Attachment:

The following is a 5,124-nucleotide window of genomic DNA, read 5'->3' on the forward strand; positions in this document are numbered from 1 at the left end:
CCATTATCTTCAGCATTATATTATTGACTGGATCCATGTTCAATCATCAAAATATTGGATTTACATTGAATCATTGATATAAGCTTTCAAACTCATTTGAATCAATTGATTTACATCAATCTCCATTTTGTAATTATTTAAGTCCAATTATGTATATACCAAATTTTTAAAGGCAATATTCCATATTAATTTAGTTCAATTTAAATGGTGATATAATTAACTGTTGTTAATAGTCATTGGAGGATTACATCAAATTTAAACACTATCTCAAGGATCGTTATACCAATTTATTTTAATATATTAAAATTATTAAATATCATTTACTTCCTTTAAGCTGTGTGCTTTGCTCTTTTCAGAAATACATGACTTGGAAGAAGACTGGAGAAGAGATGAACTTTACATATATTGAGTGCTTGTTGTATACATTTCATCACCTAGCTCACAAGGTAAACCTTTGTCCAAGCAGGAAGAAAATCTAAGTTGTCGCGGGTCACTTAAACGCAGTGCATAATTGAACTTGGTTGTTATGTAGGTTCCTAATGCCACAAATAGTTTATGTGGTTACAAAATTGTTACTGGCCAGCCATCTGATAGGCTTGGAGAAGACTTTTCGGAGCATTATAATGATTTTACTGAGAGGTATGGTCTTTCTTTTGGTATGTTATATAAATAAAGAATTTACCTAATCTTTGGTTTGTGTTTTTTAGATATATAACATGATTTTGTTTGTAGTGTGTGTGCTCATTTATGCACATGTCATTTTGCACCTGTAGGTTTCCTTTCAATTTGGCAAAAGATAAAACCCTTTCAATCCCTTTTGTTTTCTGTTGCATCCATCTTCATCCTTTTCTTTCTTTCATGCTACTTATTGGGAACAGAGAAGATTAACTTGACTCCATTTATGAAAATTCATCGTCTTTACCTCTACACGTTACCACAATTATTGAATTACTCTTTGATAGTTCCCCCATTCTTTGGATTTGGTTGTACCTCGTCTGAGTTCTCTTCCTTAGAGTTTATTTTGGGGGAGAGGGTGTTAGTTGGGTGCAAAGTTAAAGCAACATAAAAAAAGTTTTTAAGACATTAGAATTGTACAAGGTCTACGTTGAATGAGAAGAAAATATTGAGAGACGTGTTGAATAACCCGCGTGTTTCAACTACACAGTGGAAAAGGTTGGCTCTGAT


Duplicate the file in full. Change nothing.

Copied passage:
The following is a 5,124-nucleotide window of genomic DNA, read 5'->3' on the forward strand; positions in this document are numbered from 1 at the left end:
CCATTATCTTCAGCATTATATTATTGACTGGATCCATGTTCAATCATCAAAATATTGGATTTACATTGAATCATTGATATAAGCTTTCAAACTCATTTGAATCAATTGATTTACATCAATCTCCATTTTGTAATTATTTAAGTCCAATTATGTATATACCAAATTTTTAAAGGCAATATTCCATATTAATTTAGTTCAATTTAAATGGTGATATAATTAACTGTTGTTAATAGTCATTGGAGGATTACATCAAATTTAAACACTATCTCAAGGATCGTTATACCAATTTATTTTAATATATTAAAATTATTAAATATCATTTACTTCCTTTAAGCTGTGTGCTTTGCTCTTTTCAGAAATACATGACTTGGAAGAAGACTGGAGAAGAGATGAACTTTACATATATTGAGTGCTTGTTGTATACATTTCATCACCTAGCTCACAAGGTAAACCTTTGTCCAAGCAGGAAGAAAATCTAAGTTGTCGCGGGTCACTTAAACGCAGTGCATAATTGAACTTGGTTGTTATGTAGGTTCCTAATGCCACAAATAGTTTATGTGGTTACAAAATTGTTACTGGCCAGCCATCTGATAGGCTTGGAGAAGACTTTTCGGAGCATTATAATGATTTTACTGAGAGGTATGGTCTTTCTTTTGGTATGTTATATAAATAAAGAATTTACCTAATCTTTGGTTTGTGTTTTTTAGATATATAACATGATTTTGTTTGTAGTGTGTGTGCTCATTTATGCACATGTCATTTTGCACCTGTAGGTTTCCTTTCAATTTGGCAAAAGATAAAACCCTTTCAATCCCTTTTGTTTTCTGTTGCATCCATCTTCATCCTTTTCTTTCTTTCATGCTACTTATTGGGAACAGAGAAGATTAACTTGACTCCATTTATGAAAATTCATCGTCTTTACCTCTACACGTTACCACAATTATTGAATTACTCTTTGATAGTTCCCCCATTCTTTGGATTTGGTTGTACCTCGTCTGAGTTCTCTTCCTTAGAGTTTATTTTGGGGGAGAGGGTGTTAGTTGGGTGCAAAGTTAAAGCAACATAAAAAAAGTTTTTAAGACATTAGAATTGTACAAGGTCTACGTTGAATGAGAAGAAAATATTGAGAGACGTGTTGAATAACCCGCGTGTTTCAACTACACAGTGGAAAAGGTTGGCTCTGAT